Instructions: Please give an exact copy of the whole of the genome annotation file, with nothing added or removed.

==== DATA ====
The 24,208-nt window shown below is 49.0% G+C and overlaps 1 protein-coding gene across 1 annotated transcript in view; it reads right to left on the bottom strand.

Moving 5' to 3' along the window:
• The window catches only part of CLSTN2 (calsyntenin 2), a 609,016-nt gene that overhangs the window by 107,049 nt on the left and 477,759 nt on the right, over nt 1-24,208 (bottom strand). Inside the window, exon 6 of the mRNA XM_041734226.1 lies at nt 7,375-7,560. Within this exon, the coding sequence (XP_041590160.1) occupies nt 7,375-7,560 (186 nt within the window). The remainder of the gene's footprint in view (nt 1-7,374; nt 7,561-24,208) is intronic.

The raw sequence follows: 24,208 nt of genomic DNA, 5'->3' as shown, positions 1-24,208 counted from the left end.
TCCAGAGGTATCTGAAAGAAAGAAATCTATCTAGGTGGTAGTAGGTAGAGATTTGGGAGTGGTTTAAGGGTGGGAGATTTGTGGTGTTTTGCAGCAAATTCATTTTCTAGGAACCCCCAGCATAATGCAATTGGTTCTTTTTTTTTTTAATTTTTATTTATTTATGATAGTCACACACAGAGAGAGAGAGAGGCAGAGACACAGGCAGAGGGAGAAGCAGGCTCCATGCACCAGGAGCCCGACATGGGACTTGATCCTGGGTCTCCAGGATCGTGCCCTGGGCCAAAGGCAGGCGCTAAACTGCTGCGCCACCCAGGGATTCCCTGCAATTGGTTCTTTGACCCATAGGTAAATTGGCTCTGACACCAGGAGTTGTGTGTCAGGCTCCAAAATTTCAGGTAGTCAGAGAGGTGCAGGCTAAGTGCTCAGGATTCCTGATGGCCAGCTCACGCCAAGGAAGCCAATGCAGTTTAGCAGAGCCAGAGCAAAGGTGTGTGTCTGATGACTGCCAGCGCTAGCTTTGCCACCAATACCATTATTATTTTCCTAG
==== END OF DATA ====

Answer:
The 24,208-nt window shown below is 49.0% G+C and overlaps 1 protein-coding gene across 1 annotated transcript in view; it reads right to left on the bottom strand.

Moving 5' to 3' along the window:
• The window catches only part of CLSTN2 (calsyntenin 2), a 609,016-nt gene that overhangs the window by 107,049 nt on the left and 477,759 nt on the right, over nt 1-24,208 (bottom strand). Inside the window, exon 6 of the mRNA XM_041734226.1 lies at nt 7,375-7,560. Within this exon, the coding sequence (XP_041590160.1) occupies nt 7,375-7,560 (186 nt within the window). The remainder of the gene's footprint in view (nt 1-7,374; nt 7,561-24,208) is intronic.

The raw sequence follows: 24,208 nt of genomic DNA, 5'->3' as shown, positions 1-24,208 counted from the left end.
TCCAGAGGTATCTGAAAGAAAGAAATCTATCTAGGTGGTAGTAGGTAGAGATTTGGGAGTGGTTTAAGGGTGGGAGATTTGTGGTGTTTTGCAGCAAATTCATTTTCTAGGAACCCCCAGCATAATGCAATTGGTTCTTTTTTTTTTTAATTTTTATTTATTTATGATAGTCACACACAGAGAGAGAGAGAGGCAGAGACACAGGCAGAGGGAGAAGCAGGCTCCATGCACCAGGAGCCCGACATGGGACTTGATCCTGGGTCTCCAGGATCGTGCCCTGGGCCAAAGGCAGGCGCTAAACTGCTGCGCCACCCAGGGATTCCCTGCAATTGGTTCTTTGACCCATAGGTAAATTGGCTCTGACACCAGGAGTTGTGTGTCAGGCTCCAAAATTTCAGGTAGTCAGAGAGGTGCAGGCTAAGTGCTCAGGATTCCTGATGGCCAGCTCACGCCAAGGAAGCCAATGCAGTTTAGCAGAGCCAGAGCAAAGGTGTGTGTCTGATGACTGCCAGCGCTAGCTTTGCCACCAATACCATTATTATTTTCCTAG